India watches Trump's take over with mix of hopes, uncertainties

Last Modified Friday, 20 January 2017 (15:16 IST)
New Delhi: As takes over the baton of US leadership as its 45th President from today at a ceremony at Capitol Hill, which is going to be marked as much by jubilations as by protests, India is watching the beginning this new phase of American history with a mix of hopes and uncertainties. What would be the fate of millions of unauthorised Indian immigrants in the US, the impact of proposed changes in norms on Indian IT professionals, and how Mr Trump would deal with Pakistan are some of the immediate concerns in India apart from the shape of his relations with and which would ultimately impinge upon India’s geopolitical interests in its neighborhood.

Former Foreign Secretary Kanwal Sibal says there was of course an atmosphere of uncertainty over Mr Trump’s policies regarding India and the region as his own nominees to key posts had been giving statements that contradicted the line taken by Mr Trump. Nevertheless, there was some indication that he wanted to improve ties with Russia, and that might be good for India because Russia was being pushed into China’s arm because of the European and US pressure, he said talking to UNI. 'This scenario was having a bearing on our strategic position vis a vis Pakistan,' he said. It has to be seen what Mr Trump does with Russia to contain terror, especially ISIS, and the Haqqani and other terrorist network in Pakistan, he said. Mr Trump was going to increase pressure on China whether whether it be in regard to trade or the South China sea—which would ultimately be in India’s interest, the former Foreign secretary said.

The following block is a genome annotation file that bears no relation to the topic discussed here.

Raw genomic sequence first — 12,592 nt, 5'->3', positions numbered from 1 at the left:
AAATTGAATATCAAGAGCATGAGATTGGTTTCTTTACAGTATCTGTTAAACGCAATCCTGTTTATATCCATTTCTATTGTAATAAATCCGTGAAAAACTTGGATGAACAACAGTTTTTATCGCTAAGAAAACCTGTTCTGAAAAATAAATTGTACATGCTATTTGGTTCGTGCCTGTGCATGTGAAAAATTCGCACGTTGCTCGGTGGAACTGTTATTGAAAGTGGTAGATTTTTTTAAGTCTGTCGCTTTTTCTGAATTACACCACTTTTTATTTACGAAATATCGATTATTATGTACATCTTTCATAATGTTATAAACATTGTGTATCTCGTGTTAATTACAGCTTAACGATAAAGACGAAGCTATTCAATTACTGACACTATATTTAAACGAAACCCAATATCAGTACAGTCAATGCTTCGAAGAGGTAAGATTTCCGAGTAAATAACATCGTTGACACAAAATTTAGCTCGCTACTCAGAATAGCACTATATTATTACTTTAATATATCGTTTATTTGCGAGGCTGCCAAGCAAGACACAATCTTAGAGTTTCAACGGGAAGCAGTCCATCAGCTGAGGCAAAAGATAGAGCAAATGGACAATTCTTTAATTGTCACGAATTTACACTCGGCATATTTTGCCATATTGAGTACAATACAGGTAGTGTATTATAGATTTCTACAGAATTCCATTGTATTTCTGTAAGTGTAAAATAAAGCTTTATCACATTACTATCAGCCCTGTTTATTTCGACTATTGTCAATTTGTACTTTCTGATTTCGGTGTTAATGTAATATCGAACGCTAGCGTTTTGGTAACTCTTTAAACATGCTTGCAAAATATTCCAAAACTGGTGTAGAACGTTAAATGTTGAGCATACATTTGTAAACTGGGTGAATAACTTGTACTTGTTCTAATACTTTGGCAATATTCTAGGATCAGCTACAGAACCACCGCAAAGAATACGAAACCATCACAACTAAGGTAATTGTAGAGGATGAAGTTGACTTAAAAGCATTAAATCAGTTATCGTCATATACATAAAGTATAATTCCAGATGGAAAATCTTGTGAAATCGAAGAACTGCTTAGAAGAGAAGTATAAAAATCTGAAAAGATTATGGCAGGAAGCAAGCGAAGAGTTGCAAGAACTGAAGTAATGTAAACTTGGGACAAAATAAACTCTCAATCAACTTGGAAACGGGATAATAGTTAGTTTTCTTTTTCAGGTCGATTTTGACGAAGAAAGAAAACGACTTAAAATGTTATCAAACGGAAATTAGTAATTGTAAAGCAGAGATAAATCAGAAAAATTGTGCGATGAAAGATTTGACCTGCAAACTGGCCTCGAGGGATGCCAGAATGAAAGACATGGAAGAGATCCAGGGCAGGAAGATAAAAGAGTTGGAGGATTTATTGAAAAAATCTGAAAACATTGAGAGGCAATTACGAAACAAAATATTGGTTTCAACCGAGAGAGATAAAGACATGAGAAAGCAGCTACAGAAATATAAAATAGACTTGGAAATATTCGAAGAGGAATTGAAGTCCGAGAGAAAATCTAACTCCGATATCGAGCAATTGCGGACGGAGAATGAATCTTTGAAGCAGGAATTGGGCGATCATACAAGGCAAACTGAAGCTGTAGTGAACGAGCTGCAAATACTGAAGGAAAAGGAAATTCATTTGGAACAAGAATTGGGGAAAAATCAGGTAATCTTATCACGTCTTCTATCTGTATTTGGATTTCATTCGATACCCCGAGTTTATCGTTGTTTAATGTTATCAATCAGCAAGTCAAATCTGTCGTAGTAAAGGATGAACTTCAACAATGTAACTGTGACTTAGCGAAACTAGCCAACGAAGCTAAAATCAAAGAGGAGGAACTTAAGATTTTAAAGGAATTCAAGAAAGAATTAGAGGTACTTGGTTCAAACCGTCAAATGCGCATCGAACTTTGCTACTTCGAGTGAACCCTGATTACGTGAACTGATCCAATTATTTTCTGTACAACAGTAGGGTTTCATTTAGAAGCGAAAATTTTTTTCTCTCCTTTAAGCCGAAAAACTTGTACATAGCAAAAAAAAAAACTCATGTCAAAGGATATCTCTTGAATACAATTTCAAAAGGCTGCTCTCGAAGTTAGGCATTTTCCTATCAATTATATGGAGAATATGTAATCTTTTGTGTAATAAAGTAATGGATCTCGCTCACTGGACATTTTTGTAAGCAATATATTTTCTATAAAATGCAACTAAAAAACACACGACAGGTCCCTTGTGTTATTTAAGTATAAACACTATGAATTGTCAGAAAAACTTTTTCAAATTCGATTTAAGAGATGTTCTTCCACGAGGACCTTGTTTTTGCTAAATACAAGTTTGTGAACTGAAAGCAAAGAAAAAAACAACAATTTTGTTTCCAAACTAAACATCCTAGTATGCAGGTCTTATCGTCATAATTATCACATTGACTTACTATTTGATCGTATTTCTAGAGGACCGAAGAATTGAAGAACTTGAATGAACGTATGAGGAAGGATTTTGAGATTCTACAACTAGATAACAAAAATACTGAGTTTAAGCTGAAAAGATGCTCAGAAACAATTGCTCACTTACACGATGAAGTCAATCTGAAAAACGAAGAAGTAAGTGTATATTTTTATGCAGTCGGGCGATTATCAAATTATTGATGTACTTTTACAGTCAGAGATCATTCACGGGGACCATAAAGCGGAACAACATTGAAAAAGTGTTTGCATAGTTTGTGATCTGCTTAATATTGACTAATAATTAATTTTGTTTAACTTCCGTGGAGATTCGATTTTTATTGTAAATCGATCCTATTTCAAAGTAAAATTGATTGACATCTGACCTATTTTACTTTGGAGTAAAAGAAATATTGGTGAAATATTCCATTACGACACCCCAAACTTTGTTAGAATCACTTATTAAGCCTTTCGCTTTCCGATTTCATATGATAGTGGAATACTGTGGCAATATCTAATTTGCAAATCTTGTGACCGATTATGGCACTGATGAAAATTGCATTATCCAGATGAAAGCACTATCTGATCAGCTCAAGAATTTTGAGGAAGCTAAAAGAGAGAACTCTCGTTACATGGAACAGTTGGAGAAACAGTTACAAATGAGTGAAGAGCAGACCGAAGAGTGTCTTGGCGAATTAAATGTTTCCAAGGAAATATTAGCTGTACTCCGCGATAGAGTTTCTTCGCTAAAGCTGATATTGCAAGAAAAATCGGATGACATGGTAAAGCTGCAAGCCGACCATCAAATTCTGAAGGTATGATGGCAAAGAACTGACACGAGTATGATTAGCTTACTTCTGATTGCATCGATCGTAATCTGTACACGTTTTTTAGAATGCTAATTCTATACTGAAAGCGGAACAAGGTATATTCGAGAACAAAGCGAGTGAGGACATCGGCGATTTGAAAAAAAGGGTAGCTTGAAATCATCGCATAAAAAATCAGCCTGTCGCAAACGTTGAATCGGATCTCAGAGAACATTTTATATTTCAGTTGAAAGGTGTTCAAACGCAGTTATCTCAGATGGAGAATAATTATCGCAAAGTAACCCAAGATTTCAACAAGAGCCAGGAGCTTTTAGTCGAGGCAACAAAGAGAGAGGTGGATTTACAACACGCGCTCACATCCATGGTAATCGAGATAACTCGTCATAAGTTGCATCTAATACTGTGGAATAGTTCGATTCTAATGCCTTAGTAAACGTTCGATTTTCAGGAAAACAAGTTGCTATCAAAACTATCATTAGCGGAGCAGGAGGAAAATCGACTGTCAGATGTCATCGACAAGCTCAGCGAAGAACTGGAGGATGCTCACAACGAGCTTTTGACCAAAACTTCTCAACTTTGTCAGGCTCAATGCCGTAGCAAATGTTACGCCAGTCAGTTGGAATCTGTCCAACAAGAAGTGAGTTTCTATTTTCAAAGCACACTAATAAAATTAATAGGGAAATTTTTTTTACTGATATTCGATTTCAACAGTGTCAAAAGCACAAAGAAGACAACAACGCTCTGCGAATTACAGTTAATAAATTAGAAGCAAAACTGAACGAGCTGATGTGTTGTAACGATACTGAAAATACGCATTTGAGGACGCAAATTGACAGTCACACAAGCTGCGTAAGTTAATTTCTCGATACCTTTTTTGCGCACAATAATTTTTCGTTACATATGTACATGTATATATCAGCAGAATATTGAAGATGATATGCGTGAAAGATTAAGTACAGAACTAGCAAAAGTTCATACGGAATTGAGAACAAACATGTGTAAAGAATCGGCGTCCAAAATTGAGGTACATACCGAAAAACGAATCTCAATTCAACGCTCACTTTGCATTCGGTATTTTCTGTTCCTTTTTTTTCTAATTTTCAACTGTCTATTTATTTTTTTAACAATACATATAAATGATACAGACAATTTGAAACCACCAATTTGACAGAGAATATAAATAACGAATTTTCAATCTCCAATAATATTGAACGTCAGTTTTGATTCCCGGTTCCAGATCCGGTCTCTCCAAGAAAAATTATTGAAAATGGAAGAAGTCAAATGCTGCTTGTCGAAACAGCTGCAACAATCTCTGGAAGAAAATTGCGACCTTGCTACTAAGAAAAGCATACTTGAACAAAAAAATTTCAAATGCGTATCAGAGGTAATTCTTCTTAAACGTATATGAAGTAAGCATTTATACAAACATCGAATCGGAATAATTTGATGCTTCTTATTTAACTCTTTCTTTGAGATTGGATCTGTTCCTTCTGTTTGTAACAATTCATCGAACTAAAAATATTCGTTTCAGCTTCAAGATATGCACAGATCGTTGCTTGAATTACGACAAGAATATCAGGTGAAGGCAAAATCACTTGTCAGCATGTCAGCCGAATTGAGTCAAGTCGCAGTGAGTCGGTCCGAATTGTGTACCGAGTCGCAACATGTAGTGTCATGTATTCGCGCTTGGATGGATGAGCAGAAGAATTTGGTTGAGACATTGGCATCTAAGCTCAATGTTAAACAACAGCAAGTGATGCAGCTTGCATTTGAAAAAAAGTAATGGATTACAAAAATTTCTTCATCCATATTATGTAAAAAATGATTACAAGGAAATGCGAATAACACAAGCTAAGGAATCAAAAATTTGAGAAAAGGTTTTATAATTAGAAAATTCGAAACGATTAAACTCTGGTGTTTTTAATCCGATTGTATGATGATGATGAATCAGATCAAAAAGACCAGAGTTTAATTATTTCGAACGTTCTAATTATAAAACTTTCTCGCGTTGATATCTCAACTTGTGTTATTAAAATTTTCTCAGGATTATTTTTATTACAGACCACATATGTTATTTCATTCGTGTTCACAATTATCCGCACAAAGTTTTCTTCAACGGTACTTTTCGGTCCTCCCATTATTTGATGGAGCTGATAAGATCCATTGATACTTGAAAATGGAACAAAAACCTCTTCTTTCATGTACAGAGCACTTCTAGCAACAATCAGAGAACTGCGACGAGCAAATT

He also pointed out that President Obama has set very high standards of international trade , but the process might slow down under Mr Trump who was anti-trade, which would give India some breathing time to catch up. Mr Obama’s proposed 12-nation Trans Pacific Partnerhsip Agreement(TPP) aimed at Asian partners of US would have allowed the US to impose higher labour, environmental and human rights standards, but Mr Trump says he plans to scrap the Pact. Mr Sibal says that there was nothing additional to be feared about regarding tightening of norms for H1 B visa as it was under the Obama Administration itself that the proposal came up. US watcher and senior fellow at Vivekanand International Foundation Harinder Sikhon says not much could be said with certainty at this stage on the course India-Us relations would take under Mr Trump, especially as seen in comparison with the Obama legacy.
Mr Trump’s predecessor Barack Obama built on the legacy of George Bush, who gave India the nuclear deal which was the high-point of Indo-US relationship,she said. When Mr Obama came in 2008, India was not very much on his mind, as he was more occupied with Pakistan and Afghanistan and China. However, by 2011 President Obama did a course correction and realised the place India had in the regional and global scheme of things, said Ms Sikhon. He wanted India to be a 'lynch pin' of its Asia Pacific policy (a term which India , however,did not like) and recognised India as a very positive contributor to peace and stability in the region.
The importance of India in Mr Obama’s scheme of things could be gauged by the number of Summit meetings he had with Prime Minister Narendra Modi and his two visits to India, in a first ever by any American President, Ms Sikhon siads. However, she notes some areas of concern for India which Mr Obama did not address—like the China-Pakistan Economic Corrridor which passes through the Indian territory, which, as of now, was not certain t Mr Trump will do anything to address. Initially, he described Pakistan as an epicentre of terrorism, but after being elected, it has to be seen how he would be acting on Pakistan on this count, she said. On the economic fronts—on issues like access of Indian drugs to American market, IPR, and bilateral investment treaty , issues remain still unresolved, and given Mr Trumps’ protectionist pronouncements, any immediate solution did not seem to be in sight, she said. (UNI)